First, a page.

In the Carrington report, Kaplan-Meier survival curves for seroconverters from three cohorts indicated that having two homozygous class I loci decreases the mean survival time significantly, and that homozygosity at two or more loci enhances the rate of progression to AIDS, compared with heterozygous individuals at each respective locus (Carrington et al. 1999). Data from other studies suggest that each locus appears to contribute separately to the protective effect associated with heterozygosity, with an additive effect of homozygosity on progression. Of note, although homozygosity at class I loci is disadvantageous following natural infection, homozygosity at class I was not significantly disadvantageous when analyzed for vaccine response (Kaslow et al. 2001).

 

Bw4 Homozygosity

HLA-B alleles can be divided into two groups, those expressing the "public specificity'' (a serological epitope found on many different alleles) Bw4 (IARL amino acid) and those expressing Bw6 (RNLRG amino acids) motifs, at amino acid positions 77-83 in exon 2 of the B locus. Evidence for protection from HIV-1 viremia and AIDS associated with Bw4 homozygosity was recently presented by Flores-Villanueva and colleagues (Flores-Villanueva et al. 2001) in a study of HIV-1 seroconverters, including long-term non-progressors with control of viremia ("controllers", HIV-1 RNA <1000 copies/ml plasma). The Bw4 (IALR amino acid) motif also functions as a ligand for a natural killer cell (NK) immunoglobin receptor (KIR). One interpretation of the Bw4 association is the assumption that NK cells play a major role in controlling viral replication and that the presence of two copies of the Bw4 epitope affects the activation of NK cells. An alternative explanation is simply that the protective alleles HLA-B*57 and B*27 carry the Bw4 epitope and association with Bw4 need not reflect the putative effect on NK cell activation and function (O'Brien et al. 2001). Of course, effects of B locus allelic diversity on T cell activation or of NK activation for controlling viremia need not be mutually exclusive.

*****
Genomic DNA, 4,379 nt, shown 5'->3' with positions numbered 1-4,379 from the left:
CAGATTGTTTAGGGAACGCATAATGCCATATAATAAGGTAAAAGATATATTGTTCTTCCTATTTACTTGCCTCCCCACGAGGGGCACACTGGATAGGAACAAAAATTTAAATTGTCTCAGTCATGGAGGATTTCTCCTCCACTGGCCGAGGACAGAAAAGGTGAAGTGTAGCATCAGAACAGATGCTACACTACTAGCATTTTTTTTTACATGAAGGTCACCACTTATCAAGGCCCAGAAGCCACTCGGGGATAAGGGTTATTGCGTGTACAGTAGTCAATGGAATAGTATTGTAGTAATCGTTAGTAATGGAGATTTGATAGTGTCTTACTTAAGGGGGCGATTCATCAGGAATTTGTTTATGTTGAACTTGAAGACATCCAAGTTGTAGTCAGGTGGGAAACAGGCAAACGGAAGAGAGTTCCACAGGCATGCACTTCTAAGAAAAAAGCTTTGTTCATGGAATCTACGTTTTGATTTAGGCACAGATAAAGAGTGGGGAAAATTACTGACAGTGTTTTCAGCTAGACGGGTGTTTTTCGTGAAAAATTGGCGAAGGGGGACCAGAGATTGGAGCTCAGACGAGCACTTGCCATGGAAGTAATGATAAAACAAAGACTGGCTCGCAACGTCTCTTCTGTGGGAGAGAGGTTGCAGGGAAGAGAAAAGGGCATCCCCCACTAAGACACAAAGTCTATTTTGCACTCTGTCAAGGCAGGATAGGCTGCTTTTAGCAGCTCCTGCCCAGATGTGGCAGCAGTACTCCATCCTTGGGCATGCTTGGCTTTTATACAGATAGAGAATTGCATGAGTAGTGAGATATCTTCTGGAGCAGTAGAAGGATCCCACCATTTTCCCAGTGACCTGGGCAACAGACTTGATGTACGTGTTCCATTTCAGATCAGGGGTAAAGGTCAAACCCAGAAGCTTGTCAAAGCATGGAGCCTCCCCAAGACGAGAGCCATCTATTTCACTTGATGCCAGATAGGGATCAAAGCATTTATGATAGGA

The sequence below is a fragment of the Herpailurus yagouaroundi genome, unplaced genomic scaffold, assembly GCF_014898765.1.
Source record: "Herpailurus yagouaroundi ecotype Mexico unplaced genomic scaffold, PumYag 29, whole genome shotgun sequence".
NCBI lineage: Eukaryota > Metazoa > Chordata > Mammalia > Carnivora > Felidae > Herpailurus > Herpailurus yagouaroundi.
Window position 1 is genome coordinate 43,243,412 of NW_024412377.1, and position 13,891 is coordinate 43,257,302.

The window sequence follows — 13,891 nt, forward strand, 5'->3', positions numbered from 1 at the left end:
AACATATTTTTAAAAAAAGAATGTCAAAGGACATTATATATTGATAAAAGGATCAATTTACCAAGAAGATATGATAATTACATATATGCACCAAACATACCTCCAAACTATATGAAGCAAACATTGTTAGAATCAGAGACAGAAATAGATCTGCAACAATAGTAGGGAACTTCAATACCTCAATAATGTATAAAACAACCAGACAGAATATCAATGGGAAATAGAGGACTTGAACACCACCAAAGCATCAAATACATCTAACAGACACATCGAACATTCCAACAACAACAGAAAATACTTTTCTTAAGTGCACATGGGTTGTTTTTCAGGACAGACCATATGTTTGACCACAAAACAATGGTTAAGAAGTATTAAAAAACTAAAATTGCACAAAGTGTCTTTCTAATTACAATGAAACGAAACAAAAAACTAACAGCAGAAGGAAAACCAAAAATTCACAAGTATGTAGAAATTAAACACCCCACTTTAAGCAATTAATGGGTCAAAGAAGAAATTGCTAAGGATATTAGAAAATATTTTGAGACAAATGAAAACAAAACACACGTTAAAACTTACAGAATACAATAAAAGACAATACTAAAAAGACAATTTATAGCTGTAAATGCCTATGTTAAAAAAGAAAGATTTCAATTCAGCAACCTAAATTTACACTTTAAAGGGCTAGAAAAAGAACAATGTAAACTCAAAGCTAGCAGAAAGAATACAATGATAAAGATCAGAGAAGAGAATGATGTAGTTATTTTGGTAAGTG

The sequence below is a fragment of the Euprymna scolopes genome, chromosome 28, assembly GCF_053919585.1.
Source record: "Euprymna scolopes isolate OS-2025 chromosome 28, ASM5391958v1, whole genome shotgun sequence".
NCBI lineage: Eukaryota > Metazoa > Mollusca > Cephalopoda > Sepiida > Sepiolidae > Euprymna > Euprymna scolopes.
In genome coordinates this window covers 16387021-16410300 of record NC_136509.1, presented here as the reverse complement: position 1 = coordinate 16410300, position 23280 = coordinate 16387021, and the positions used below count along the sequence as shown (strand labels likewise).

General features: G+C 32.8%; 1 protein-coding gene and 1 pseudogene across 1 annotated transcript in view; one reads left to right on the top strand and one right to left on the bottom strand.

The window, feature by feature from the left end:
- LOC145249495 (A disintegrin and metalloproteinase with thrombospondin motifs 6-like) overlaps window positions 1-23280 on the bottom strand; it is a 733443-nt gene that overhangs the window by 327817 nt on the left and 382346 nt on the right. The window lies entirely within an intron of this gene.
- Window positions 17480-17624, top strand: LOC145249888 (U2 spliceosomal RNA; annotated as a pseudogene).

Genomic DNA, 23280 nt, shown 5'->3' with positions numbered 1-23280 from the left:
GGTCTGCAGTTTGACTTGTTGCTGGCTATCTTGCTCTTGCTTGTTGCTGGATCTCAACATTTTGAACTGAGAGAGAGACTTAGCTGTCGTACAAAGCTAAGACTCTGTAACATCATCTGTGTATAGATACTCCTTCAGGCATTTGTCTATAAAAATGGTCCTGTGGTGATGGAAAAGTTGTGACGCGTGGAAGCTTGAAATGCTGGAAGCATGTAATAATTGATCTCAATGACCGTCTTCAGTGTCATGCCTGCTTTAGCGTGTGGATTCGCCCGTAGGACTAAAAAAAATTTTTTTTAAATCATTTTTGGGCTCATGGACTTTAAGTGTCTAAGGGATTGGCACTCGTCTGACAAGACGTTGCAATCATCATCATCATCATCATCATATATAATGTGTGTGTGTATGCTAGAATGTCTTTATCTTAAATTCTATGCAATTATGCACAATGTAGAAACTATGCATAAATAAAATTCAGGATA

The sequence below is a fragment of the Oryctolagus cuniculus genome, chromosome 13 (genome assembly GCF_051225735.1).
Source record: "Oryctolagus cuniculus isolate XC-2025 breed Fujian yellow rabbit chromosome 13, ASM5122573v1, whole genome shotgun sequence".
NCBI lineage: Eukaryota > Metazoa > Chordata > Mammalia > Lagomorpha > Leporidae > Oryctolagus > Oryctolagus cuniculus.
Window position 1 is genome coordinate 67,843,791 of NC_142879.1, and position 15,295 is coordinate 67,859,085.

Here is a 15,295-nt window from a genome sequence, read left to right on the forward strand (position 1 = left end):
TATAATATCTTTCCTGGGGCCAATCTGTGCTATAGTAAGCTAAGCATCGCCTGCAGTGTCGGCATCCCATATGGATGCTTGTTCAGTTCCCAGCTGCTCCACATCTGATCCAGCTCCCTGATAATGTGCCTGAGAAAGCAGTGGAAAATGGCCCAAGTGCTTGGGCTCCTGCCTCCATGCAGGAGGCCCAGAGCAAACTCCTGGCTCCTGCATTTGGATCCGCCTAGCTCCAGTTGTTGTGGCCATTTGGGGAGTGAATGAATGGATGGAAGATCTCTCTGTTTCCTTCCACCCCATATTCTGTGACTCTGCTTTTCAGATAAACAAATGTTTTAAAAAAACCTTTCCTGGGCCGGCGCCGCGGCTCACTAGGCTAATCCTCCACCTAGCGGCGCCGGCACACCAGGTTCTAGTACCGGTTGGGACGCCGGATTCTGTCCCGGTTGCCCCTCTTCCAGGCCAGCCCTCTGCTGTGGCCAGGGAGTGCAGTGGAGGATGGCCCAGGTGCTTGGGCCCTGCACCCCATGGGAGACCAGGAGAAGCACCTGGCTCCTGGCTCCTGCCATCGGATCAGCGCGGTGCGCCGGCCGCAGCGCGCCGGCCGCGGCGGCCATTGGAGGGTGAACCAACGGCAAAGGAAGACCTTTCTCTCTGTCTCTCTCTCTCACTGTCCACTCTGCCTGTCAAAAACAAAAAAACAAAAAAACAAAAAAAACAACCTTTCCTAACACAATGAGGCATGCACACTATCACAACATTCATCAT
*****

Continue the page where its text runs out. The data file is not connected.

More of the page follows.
B*35

B*35 is the most consistently associated HLA allele correlated with accelerated HIV disease. A strong association of B*35 (B35 from serologic data) with rapid progression to AIDS has been observed in many studies on a wide variety of risk groups, comprised of Caucasians for the most part, and analyzed using various outcomes analyses (Kaplan et al. 1990; Sahmoud et al. 1993; Klein et al. 1994; Kaslow et al. 1996; Paganelli et al. 1998; Carrington et al. 1999; Hendel et al. 1999; Flores-Villanueva et al. 2001) (for earlier studies see (Just 1995)). The B*35 effect is co-dominant and a homozygous state increases the susceptibility (Carrington et al. 1999; Gao et al. 2001).